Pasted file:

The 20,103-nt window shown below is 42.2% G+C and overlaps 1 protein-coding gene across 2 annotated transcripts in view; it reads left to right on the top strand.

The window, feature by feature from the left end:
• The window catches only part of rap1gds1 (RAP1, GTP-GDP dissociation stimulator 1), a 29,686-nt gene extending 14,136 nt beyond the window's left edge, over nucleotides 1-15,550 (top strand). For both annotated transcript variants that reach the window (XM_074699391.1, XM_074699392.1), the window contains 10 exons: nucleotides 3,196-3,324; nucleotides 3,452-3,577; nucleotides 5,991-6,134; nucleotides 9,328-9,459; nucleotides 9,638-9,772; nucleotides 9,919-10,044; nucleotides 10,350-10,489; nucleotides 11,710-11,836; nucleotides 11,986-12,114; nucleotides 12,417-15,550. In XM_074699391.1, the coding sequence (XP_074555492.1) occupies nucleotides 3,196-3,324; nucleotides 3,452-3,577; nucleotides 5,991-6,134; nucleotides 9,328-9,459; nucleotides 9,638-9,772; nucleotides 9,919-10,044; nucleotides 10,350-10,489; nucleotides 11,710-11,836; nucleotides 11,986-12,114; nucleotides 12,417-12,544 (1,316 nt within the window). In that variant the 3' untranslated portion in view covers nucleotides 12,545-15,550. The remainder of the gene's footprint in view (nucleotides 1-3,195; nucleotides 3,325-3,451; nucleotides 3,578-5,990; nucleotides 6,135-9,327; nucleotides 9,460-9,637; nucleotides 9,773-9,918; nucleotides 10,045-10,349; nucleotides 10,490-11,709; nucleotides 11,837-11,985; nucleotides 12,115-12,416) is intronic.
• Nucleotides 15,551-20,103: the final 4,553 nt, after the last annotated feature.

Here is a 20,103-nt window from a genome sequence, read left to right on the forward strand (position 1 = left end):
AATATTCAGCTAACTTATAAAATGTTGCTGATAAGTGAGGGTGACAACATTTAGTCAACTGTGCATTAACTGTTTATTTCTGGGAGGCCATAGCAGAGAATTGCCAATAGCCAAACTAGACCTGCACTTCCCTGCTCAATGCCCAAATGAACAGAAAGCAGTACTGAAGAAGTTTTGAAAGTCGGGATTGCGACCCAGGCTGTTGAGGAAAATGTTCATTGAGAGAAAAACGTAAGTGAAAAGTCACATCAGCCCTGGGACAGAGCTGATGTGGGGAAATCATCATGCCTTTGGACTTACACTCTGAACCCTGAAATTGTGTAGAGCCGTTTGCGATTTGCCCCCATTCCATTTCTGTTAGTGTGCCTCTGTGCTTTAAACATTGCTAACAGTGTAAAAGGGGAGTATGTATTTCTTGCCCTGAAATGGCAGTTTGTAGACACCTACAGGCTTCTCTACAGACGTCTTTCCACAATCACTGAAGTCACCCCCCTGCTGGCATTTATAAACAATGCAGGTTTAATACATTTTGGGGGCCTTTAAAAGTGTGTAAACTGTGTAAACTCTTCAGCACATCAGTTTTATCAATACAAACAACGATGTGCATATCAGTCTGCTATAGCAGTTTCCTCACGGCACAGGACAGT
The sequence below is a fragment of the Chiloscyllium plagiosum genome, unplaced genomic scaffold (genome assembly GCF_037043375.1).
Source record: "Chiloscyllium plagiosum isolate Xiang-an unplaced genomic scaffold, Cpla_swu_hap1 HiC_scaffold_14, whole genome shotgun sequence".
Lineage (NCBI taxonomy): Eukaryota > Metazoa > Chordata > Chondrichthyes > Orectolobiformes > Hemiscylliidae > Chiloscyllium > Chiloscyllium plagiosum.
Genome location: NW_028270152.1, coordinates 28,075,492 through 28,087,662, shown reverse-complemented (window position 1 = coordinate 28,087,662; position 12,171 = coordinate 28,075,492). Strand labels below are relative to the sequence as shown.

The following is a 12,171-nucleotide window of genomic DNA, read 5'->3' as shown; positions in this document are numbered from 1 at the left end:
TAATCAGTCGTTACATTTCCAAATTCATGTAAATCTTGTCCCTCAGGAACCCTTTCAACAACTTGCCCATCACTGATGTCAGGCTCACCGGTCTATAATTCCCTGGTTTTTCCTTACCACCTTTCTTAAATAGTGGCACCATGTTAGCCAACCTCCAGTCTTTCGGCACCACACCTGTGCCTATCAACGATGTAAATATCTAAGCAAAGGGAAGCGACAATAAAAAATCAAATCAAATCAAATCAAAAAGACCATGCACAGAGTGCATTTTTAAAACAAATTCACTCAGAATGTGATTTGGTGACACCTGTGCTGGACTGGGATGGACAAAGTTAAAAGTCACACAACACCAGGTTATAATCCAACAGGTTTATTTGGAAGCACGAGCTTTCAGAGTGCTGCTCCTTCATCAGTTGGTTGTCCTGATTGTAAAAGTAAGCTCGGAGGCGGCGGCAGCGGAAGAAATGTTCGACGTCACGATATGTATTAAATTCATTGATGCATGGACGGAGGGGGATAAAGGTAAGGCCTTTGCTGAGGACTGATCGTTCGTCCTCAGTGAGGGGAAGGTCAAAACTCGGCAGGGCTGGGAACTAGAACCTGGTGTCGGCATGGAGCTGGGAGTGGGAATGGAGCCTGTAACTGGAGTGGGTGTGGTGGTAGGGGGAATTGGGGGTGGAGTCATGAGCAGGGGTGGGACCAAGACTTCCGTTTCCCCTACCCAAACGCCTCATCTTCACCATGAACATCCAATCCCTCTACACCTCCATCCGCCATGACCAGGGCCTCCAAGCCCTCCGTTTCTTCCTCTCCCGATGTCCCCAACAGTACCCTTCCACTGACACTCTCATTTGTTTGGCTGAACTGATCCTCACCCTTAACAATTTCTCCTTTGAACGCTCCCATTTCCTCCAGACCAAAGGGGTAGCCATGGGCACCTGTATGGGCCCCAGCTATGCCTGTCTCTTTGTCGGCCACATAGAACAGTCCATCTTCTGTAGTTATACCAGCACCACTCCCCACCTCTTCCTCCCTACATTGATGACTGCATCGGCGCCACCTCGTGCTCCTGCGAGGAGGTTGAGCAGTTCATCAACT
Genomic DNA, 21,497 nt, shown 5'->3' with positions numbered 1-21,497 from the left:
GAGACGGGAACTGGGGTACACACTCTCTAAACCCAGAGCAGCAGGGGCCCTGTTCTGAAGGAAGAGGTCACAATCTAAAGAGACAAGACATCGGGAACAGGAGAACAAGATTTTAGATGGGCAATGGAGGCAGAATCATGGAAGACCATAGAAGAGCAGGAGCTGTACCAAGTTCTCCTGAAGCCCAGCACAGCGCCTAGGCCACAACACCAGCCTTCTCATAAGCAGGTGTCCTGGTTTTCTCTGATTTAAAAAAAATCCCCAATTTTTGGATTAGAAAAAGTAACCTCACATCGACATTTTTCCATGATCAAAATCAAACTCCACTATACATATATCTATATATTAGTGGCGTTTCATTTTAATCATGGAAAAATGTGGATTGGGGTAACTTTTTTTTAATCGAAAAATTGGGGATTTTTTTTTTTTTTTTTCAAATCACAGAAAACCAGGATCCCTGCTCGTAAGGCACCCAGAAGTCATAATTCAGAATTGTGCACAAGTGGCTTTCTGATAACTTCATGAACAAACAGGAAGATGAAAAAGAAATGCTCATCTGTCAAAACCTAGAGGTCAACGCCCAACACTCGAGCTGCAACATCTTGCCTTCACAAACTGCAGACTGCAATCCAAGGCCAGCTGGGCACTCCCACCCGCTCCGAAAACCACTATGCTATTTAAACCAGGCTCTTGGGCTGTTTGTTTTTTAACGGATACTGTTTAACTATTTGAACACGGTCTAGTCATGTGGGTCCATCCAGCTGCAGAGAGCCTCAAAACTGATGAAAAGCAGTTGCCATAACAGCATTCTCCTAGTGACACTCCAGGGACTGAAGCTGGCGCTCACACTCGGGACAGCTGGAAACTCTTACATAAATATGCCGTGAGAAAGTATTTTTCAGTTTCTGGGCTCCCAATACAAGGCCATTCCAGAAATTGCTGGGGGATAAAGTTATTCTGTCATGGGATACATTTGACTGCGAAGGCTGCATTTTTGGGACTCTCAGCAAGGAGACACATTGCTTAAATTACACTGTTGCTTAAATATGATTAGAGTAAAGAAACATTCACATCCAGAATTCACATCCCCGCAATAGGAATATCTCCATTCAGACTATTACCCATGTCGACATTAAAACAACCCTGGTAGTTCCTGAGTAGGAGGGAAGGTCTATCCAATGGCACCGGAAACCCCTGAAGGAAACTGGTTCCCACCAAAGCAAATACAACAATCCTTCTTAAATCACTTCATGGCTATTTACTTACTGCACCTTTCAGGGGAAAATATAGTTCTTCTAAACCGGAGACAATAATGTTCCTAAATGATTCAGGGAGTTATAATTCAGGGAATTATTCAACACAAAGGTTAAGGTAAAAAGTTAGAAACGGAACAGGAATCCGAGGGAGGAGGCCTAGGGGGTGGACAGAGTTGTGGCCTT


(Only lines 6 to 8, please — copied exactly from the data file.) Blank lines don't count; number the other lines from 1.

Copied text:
AATATTCAGCTAACTTATAAAATGTTGCTGATAAGTGAGGGTGACAACATTTAGTCAACTGTGCATTAACTGTTTATTTCTGGGAGGCCATAGCAGAGAATTGCCAATAGCCAAACTAGACCTGCACTTCCCTGCTCAATGCCCAAATGAACAGAAAGCAGTACTGAAGAAGTTTTGAAAGTCGGGATTGCGACCCAGGCTGTTGAGGAAAATGTTCATTGAGAGAAAAACGTAAGTGAAAAGTCACATCAGCCCTGGGACAGAGCTGATGTGGGGAAATCATCATGCCTTTGGACTTACACTCTGAACCCTGAAATTGTGTAGAGCCGTTTGCGATTTGCCCCCATTCCATTTCTGTTAGTGTGCCTCTGTGCTTTAAACATTGCTAACAGTGTAAAAGGGGAGTATGTATTTCTTGCCCTGAAATGGCAGTTTGTAGACACCTACAGGCTTCTCTACAGACGTCTTTCCACAATCACTGAAGTCACCCCCCTGCTGGCATTTATAAACAATGCAGGTTTAATACATTTTGGGGGCCTTTAAAAGTGTGTAAACTGTGTAAACTCTTCAGCACATCAGTTTTATCAATACAAACAACGATGTGCATATCAGTCTGCTATAGCAGTTTCCTCACGGCACAGGACAGT
The sequence below is a fragment of the Chiloscyllium plagiosum genome, unplaced genomic scaffold (genome assembly GCF_037043375.1).
Source record: "Chiloscyllium plagiosum isolate Xiang-an unplaced genomic scaffold, Cpla_swu_hap1 HiC_scaffold_14, whole genome shotgun sequence".